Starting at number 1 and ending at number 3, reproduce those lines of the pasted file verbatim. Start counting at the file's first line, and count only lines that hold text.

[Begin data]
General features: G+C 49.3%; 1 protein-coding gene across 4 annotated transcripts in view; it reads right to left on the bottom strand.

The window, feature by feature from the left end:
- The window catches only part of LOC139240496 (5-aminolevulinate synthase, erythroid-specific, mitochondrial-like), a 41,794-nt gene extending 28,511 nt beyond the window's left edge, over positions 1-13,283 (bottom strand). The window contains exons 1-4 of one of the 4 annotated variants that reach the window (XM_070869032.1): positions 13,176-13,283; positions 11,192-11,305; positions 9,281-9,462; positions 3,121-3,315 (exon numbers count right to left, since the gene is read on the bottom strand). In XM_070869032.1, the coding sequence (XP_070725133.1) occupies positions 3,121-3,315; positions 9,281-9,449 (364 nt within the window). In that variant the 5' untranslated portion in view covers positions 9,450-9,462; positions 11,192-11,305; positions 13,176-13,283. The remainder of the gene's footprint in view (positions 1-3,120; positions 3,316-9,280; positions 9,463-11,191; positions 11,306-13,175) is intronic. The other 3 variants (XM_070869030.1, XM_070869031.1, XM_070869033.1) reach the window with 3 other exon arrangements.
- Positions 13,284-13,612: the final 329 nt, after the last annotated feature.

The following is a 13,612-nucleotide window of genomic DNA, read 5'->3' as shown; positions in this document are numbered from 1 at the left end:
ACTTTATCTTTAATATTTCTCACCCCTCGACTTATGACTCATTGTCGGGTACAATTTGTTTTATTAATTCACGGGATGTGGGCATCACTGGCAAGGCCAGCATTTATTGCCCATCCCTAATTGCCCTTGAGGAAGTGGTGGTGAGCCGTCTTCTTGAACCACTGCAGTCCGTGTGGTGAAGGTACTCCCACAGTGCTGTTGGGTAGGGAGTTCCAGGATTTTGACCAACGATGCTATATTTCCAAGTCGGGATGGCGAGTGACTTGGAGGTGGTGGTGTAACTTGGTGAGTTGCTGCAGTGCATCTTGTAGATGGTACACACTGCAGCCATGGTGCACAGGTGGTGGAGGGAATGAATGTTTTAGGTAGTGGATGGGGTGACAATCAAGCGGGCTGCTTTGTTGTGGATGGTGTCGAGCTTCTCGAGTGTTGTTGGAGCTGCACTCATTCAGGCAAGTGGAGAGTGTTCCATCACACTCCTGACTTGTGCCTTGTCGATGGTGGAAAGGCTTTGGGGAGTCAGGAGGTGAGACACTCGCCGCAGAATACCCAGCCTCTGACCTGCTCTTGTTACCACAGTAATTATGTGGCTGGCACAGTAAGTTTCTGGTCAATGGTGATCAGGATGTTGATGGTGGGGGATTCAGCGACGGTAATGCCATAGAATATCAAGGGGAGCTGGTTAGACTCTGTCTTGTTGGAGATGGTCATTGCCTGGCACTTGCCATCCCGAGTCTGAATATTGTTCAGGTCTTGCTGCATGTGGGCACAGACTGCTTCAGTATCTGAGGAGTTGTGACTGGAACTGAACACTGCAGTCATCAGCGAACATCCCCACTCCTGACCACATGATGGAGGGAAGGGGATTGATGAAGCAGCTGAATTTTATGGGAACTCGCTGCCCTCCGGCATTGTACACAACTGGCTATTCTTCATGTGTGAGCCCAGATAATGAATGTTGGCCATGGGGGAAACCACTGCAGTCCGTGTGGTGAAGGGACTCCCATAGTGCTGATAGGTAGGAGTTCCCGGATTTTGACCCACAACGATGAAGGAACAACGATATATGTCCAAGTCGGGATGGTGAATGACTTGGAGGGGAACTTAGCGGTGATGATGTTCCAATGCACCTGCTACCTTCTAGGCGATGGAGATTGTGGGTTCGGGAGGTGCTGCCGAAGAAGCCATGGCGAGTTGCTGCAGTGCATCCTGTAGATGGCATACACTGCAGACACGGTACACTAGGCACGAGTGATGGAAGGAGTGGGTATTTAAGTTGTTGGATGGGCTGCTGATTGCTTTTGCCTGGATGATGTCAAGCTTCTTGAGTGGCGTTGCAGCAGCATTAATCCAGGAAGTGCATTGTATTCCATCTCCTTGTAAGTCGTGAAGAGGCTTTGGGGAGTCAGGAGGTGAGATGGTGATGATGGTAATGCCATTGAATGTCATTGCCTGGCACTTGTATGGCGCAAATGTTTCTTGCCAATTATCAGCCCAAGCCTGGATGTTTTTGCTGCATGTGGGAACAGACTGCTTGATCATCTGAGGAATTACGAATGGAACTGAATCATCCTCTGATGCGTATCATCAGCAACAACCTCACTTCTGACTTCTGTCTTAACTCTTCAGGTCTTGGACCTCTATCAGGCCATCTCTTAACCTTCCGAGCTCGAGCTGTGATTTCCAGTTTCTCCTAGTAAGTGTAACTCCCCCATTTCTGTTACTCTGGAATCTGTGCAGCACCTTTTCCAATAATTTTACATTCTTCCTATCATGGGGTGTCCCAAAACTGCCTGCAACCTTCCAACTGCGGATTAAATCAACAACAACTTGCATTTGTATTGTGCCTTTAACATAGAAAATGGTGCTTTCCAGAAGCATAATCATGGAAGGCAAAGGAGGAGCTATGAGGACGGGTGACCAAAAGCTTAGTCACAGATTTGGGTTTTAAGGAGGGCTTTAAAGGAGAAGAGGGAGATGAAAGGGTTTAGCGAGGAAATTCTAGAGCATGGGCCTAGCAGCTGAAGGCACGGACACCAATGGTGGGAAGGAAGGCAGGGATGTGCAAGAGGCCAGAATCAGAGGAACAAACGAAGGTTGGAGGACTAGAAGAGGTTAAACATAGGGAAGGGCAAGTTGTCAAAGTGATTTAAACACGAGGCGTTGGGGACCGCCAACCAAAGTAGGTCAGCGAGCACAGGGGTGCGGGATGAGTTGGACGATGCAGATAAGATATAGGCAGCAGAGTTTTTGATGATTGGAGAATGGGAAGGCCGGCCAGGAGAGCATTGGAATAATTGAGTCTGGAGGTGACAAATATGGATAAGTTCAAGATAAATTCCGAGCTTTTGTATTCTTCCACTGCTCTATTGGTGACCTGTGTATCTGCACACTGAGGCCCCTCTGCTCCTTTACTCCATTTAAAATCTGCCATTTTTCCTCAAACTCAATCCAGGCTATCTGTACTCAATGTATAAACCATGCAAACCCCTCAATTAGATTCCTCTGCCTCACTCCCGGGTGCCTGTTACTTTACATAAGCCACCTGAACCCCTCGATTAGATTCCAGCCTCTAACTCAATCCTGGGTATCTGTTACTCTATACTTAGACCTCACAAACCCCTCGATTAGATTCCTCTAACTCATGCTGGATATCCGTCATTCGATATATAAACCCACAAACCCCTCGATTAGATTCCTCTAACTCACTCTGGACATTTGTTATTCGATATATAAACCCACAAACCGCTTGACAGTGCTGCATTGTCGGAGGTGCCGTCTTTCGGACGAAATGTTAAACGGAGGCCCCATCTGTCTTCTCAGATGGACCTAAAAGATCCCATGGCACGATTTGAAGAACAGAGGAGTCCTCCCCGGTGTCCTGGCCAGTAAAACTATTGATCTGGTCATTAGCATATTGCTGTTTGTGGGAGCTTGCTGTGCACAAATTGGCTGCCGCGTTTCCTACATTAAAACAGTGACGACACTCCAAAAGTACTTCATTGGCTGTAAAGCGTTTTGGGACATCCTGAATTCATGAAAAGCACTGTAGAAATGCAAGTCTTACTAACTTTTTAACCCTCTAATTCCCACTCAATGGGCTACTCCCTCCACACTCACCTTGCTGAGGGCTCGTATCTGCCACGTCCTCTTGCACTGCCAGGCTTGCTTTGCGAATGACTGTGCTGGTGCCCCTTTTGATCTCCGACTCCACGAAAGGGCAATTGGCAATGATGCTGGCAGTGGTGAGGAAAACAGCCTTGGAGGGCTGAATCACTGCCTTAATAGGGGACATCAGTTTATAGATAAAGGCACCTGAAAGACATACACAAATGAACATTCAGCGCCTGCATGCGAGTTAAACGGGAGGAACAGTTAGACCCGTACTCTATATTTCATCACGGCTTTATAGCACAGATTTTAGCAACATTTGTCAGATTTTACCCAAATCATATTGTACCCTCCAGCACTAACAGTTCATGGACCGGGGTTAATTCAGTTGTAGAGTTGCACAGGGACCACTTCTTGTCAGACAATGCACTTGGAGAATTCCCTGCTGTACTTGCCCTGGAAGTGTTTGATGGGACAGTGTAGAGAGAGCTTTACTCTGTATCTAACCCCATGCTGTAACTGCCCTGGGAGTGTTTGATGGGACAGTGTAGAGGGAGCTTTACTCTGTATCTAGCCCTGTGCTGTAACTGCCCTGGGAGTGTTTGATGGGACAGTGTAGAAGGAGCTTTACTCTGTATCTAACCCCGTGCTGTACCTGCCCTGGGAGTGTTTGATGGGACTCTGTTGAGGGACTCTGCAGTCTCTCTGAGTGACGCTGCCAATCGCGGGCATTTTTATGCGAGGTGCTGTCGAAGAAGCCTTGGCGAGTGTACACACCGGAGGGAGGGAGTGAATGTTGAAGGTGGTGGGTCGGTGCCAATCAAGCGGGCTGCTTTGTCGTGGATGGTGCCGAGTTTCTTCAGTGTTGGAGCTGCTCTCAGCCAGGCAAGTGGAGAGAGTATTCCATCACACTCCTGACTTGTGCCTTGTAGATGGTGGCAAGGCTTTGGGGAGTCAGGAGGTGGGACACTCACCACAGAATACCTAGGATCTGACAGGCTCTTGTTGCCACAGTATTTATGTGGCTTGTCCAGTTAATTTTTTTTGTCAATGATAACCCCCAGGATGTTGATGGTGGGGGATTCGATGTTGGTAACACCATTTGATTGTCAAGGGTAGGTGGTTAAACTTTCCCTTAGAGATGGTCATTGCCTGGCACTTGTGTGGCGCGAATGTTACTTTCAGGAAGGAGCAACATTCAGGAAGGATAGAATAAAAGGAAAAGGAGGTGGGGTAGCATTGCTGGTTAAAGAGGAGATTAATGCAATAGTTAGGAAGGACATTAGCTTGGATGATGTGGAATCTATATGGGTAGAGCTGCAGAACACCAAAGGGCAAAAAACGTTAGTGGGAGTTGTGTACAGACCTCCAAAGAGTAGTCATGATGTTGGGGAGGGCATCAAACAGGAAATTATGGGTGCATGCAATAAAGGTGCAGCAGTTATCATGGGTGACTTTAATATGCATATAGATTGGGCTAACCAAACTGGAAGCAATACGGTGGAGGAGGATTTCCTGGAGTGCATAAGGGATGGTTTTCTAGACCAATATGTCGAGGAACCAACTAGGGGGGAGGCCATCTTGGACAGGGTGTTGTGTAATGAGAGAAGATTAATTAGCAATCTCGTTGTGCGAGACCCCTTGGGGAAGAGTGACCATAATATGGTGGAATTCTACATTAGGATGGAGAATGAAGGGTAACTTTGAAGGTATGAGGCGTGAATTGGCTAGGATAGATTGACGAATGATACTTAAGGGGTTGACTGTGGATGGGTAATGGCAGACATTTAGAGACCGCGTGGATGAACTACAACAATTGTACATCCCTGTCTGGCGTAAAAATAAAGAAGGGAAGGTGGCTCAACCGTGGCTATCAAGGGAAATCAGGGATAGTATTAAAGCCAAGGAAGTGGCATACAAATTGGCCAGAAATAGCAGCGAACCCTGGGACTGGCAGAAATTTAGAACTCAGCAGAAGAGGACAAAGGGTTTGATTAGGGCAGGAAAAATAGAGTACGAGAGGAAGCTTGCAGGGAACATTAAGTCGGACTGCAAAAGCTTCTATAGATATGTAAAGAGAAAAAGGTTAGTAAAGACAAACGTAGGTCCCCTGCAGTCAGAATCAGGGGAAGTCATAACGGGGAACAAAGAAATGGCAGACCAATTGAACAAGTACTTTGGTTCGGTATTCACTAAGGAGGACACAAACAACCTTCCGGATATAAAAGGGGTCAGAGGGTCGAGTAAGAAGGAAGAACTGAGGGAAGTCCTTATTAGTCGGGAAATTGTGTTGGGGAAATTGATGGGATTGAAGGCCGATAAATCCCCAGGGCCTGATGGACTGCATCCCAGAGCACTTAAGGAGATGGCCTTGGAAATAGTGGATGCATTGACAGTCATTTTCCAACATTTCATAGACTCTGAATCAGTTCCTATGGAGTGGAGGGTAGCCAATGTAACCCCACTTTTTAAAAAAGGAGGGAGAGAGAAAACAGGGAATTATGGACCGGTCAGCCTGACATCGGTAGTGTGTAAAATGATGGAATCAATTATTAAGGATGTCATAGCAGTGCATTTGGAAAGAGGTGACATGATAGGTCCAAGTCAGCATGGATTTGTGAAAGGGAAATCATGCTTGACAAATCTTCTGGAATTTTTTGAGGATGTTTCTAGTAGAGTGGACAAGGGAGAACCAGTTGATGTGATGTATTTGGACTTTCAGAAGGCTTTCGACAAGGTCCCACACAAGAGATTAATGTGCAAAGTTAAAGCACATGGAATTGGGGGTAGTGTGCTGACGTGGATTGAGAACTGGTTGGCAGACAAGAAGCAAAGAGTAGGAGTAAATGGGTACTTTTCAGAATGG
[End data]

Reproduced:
General features: G+C 49.3%; 1 protein-coding gene across 4 annotated transcripts in view; it reads right to left on the bottom strand.

The window, feature by feature from the left end:
- The window catches only part of LOC139240496 (5-aminolevulinate synthase, erythroid-specific, mitochondrial-like), a 41,794-nt gene extending 28,511 nt beyond the window's left edge, over positions 1-13,283 (bottom strand). The window contains exons 1-4 of one of the 4 annotated variants that reach the window (XM_070869032.1): positions 13,176-13,283; positions 11,192-11,305; positions 9,281-9,462; positions 3,121-3,315 (exon numbers count right to left, since the gene is read on the bottom strand). In XM_070869032.1, the coding sequence (XP_070725133.1) occupies positions 3,121-3,315; positions 9,281-9,449 (364 nt within the window). In that variant the 5' untranslated portion in view covers positions 9,450-9,462; positions 11,192-11,305; positions 13,176-13,283. The remainder of the gene's footprint in view (positions 1-3,120; positions 3,316-9,280; positions 9,463-11,191; positions 11,306-13,175) is intronic. The other 3 variants (XM_070869030.1, XM_070869031.1, XM_070869033.1) reach the window with 3 other exon arrangements.